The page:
A Lot or a Little?
What you will—and won't—find in this movie.
There are no pure, good motivations/themes/acts in this movie. Family members try to stick up for one another, but that involves crime and violence. Even a final "good deed" involves a bag of stolen money.
Positive Role Models
The characters are mainly violent people who've done/are doing illegal things or seem to have a tendency toward violence or trouble. The only character who comes across as decent, Jeanie, refuses to forgive or speak to her family members.
White men drive this story, although a strong matriarch is the one in charge of the crime family. A Black man with power appears in one scene.
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Violence & Scariness
Guns and shooting. Blood spurts. Bloody shootout; many characters die (bloody corpses). Character dies by suicide (ties bootlace around neck). Characters are struck with a gun butt and smothered with a pillow. Person punched, hood pulled over head, thrown in car trunk. Teen robs store with gun. Violent death metal music heard.
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Sex, Romance & Nudity
Characters meet at a porno theater: Sex noises can be heard coming from the screen, and blurry images from the bottom portion of the screen are seen in the background. Young characters (including a teen) go into a bathroom for sex; nothing shown. Woman in underwear.
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Strong, frequent language includes "f--k," "s--t," "motherf----r," "bulls--t," "p---y," "son of a bitch," "ass."
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Drinking, Drugs & Smoking
Teens (supporting characters) steal and drink beers. Teen smoking. Teen gets in trouble for drinking a beer at school. Adults occasionally smoke cigarettes and drink beer.
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Parents Need to Know
Parents need to know that Ida Red is a crime drama about a man (Josh Hartnett) who's trying to get his crime boss mother (Melissa Leo) out of prison. Violence is very strong, with lots of guns and shooting. Many characters shot and killed, with blood spurts and bloody corpses. One character dies via suicide, and a teen robs a store with a gun. The same teen goes into a bathroom to have sex with another character, though nothing is shown. Characters also meet up in an adult movie theater; blurry images from the lower half of a pornographic movie are seen, and sex noises are audible. Language is strong and frequent, with uses of "f--k," "s--t," and more. Teens smoke cigarettes and steal and drink cans of beer; a teen girl gets in trouble for drinking beer at school. Adults also drink and smoke. The movie a little convoluted and a little clichéd, but the sharp characters and a good pulpy quality make it worth a look for mature viewers. To stay in the loop on more movies like this, you can sign up for weekly Family Movie Night emails.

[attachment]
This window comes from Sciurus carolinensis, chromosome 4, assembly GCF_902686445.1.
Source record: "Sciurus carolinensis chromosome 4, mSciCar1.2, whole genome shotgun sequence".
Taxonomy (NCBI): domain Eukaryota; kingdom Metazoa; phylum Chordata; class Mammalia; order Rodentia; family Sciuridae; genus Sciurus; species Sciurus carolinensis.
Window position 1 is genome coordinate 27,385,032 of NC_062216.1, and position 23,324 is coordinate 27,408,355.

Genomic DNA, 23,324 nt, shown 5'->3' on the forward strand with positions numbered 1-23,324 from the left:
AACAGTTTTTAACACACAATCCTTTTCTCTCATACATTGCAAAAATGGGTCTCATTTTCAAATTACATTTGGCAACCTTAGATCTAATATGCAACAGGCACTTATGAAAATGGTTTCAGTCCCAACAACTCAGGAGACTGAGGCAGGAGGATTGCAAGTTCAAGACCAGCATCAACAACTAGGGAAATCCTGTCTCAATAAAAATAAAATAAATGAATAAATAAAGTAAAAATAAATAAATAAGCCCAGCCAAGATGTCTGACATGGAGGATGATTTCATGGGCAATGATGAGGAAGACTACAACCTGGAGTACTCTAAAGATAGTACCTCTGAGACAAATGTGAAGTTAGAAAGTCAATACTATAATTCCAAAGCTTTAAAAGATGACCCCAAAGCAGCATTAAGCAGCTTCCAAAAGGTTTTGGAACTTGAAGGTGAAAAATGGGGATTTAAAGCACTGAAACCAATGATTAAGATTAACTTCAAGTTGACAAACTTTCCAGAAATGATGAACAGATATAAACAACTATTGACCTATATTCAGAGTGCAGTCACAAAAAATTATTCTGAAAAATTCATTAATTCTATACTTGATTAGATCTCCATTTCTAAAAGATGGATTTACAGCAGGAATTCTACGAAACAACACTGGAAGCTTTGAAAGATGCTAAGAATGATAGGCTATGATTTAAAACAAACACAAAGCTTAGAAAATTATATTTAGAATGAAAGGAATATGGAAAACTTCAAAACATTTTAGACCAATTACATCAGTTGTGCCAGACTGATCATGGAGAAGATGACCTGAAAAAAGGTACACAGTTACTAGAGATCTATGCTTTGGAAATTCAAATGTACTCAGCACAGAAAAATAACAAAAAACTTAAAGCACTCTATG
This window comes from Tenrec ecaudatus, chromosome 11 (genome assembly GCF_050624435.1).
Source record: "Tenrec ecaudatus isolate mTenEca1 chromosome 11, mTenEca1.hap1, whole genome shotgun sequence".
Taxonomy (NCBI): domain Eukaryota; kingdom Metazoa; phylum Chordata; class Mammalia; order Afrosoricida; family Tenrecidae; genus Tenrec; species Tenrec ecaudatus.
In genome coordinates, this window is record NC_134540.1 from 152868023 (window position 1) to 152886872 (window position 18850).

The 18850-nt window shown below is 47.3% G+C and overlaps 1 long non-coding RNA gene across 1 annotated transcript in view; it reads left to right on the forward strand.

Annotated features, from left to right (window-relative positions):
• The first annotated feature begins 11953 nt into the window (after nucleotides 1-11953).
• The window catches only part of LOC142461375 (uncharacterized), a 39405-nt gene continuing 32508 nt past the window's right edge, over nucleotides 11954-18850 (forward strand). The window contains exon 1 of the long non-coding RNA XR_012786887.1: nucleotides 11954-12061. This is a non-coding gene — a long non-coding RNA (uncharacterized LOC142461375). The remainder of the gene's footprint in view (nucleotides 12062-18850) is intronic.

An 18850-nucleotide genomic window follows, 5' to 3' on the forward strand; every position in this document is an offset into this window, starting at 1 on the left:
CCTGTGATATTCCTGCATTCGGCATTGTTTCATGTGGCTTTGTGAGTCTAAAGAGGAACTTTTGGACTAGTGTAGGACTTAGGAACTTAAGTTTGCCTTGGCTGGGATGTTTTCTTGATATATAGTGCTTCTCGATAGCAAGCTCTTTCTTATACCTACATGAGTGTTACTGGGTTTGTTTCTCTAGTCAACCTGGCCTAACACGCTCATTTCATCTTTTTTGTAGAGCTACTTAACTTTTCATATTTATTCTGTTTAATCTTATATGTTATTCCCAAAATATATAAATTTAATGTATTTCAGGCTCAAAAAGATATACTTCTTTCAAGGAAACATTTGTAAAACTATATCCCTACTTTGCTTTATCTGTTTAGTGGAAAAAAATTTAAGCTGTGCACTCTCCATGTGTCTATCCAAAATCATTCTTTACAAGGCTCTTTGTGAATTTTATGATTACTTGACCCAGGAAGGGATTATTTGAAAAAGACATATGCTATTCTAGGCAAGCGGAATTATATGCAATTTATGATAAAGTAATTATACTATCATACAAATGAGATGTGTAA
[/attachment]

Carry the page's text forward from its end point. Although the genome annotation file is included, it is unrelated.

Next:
Is It Any Good?
The storytelling in this crime drama is far from clean, and the screenplay drags out quite a few stale old chestnuts, but it has a good pulpy quality. John Swab's Ida Red gets off on the right foot with its characters, and the actors do a good job of bringing those characters to life. Wyatt has a legitimate business that covers up his criminal activities, and he's capable of being charming as well as brutal. His visits to his mother in prison reveal that Red is the one who's in charge of everything, and Leo is powerful in the role; she recalls the "Smurf Cody" character from both the movie and TV series Animal Kingdom, as well as Margaret Wycherly's Ma Jarrett in White Heat (1949). Grillo is a standout, choosing to go over the top (as he did in Boss Level) and coming out mesmerizingly psychopathic. (He does a little dance to Naked Eyes' "Promises Promises" before dispatching one of his victims.)
Most of the other characters seem to have real inner lives, or at least specific bits of business to perform, such as cop William Forsythe forever shoving pieces of broccoli-green gum into his mouth, or bearded lawyer Mark Boone Junior lunching at a sushi-train cafe. Some of the dialogue includes groaners like "I'm getting too old for this s--t" or "one last job and we're out," and some of the movie's ideas and events feel tacked-on, not quite fitting into the rest of the story. But Ida Red has its share of unique touches, such as Wyatt and Dallas' attempt to set up a meeting with a mob boss, as well as a spiky B movie quality. It embraces its under-the-radar cheapness and seems unafraid to try off-the-wall things like using Madonna's lush, romantic "Crazy for You" as backdrop for a shocking moment of violence.
Did we miss something on diversity?
Research shows a connection between kids' healthy self-esteem and positive portrayals in media. That's why we've added a new "Diverse Representations" section to our reviews that will be rolling out on an ongoing basis. You can help us help kids by suggesting a diversity update.